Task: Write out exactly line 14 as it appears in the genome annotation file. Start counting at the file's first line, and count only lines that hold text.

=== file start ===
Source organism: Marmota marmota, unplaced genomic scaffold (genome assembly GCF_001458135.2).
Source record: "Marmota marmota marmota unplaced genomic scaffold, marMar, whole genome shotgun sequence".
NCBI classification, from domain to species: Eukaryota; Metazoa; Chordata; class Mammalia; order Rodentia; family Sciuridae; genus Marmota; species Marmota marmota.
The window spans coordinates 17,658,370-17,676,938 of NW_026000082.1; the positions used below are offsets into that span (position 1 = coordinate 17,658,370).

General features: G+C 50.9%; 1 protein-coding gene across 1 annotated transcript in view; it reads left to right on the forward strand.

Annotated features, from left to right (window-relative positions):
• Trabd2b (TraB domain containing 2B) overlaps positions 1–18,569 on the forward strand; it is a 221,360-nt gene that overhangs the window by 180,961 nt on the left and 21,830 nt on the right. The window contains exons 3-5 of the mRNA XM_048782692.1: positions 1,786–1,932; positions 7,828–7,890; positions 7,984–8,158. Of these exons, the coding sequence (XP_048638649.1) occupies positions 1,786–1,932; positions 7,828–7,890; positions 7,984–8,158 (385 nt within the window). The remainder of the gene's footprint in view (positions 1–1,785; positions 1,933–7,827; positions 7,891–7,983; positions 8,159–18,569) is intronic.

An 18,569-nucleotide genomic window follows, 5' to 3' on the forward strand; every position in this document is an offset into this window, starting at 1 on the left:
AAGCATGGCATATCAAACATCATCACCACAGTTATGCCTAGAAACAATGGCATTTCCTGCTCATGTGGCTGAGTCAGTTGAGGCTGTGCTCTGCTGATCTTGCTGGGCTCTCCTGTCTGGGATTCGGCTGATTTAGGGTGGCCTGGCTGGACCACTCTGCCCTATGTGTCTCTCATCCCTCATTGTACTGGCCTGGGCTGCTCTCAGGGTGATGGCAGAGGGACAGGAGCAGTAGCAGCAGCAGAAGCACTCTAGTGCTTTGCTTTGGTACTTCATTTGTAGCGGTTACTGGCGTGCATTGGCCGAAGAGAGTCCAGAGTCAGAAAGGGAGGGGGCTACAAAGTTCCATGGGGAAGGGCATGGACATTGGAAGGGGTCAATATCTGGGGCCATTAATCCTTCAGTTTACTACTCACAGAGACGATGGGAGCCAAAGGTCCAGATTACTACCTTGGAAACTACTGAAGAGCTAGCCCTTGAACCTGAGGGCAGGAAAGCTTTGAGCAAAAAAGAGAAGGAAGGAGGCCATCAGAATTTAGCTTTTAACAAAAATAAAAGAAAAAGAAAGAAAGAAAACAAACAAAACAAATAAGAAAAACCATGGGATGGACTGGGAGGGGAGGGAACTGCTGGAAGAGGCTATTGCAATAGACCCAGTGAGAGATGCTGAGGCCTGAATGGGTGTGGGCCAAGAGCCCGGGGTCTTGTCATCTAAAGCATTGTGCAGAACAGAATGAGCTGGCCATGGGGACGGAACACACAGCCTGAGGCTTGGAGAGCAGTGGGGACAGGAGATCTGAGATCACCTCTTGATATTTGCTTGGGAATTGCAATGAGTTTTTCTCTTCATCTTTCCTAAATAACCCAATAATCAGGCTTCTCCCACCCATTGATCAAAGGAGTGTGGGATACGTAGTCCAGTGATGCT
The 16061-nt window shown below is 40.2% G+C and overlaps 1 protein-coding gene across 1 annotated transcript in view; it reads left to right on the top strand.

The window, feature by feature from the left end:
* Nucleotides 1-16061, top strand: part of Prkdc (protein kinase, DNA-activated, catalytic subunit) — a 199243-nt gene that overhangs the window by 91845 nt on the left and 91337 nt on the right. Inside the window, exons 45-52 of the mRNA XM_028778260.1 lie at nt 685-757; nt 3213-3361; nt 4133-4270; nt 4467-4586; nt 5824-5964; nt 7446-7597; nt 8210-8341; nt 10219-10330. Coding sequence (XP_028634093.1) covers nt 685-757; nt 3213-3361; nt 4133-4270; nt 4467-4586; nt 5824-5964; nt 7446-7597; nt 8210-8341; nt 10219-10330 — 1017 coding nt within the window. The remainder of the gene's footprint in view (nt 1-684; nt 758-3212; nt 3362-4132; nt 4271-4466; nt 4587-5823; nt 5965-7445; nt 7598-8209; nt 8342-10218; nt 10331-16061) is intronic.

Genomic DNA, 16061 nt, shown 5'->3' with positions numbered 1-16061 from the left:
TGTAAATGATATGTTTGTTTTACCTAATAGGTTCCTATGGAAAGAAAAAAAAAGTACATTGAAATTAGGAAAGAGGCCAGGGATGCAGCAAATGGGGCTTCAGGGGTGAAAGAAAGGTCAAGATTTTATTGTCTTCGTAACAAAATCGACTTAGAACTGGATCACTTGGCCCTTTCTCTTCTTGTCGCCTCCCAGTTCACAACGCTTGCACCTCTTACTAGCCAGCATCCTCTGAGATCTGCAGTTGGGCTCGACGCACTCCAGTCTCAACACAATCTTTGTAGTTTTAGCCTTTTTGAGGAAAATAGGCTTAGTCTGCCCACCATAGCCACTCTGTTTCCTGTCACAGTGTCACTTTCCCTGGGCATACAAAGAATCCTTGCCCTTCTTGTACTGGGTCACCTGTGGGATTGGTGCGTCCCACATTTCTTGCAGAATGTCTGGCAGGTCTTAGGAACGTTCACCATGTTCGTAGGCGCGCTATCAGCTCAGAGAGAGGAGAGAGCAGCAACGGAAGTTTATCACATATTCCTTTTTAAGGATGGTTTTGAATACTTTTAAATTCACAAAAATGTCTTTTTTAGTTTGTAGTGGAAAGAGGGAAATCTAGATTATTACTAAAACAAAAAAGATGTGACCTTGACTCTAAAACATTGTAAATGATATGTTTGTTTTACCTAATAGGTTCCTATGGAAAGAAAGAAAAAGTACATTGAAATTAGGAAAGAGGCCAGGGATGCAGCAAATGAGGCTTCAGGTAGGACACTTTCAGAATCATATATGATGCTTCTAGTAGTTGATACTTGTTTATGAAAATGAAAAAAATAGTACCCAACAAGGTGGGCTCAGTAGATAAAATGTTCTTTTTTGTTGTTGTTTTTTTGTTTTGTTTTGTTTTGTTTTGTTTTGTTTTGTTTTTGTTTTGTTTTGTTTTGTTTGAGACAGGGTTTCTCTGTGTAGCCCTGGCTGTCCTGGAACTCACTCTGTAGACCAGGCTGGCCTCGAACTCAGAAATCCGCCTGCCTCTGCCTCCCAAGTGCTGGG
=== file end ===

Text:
TGTAAATGATATGTTTGTTTTACCTAATAGGTTCCTATGGAAAGAAAAAAAAAGTACATTGAAATTAGGAAAGAGGCCAGGGATGCAGCAAATGGGGCTTCAGGGGTGAAAGAAAGGTCAAGATTTTATTGTCTTCGTAACAAAATCGACTTAGAACTGGATCACTTGGCCCTTTCTCTTCTTGTCGCCTCCCAGTTCACAACGCTTGCACCTCTTACTAGCCAGCATCCTCTGAGATCTGCAGTTGGGCTCGACGCACTCCAGTCTCAACACAATCTTTGTAGTTTTAGCCTTTTTGAGGAAAATAGGCTTAGTCTGCCCACCATAGCCACTCTGTTTCCTGTCACAGTGTCACTTTCCCTGGGCATACAAAGAATCCTTGCCCTTCTTGTACTGGGTCACCTGTGGGATTGGTGCGTCCCACATTTCTTGCAGAATGTCTGGCAGGTCTTAGGAACGTTCACCATGTTCGTAGGCGCGCTATCAGCTCAGAGAGAGGAGAGAGCAGCAACGGAAGTTTATCACATATTCCTTTTTAAGGATGGTTTTGAATACTTTTAAATTCACAAAAATGTCTTTTTTAGTTTGTAGTGGAAAGAGGGAAATCTAGATTATTACTAAAACAAAAAAGATGTGACCTTGACTCTAAAACATTGTAAATGATATGTTTGTTTTACCTAATAGGTTCCTATGGAAAGAAAGAAAAAGTACATTGAAATTAGGAAAGAGGCCAGGGATGCAGCAAATGAGGCTTCAGGTAGGACACTTTCAGAATCATATATGATGCTTCTAGTAGTTGATACTTGTTTATGAAAATGAAAAAAATAGTACCCAACAAGGTGGGCTCAGTAGATAAAATGTTCTTTTTTGTTGTTGTTTTTTTGTTTTGTTTTGTTTTGTTTTGTTTTGTTTTGTTTTTGTTTTGTTTTGTTTTGTTTGAGACAGGGTTTCTCTGTGTAGCCCTGGCTGTCCTGGAACTCACTCTGTAGACCAGGCTGGCCTCGAACTCAGAAATCCGCCTGCCTCTGCCTCCCAAGTGCTGGG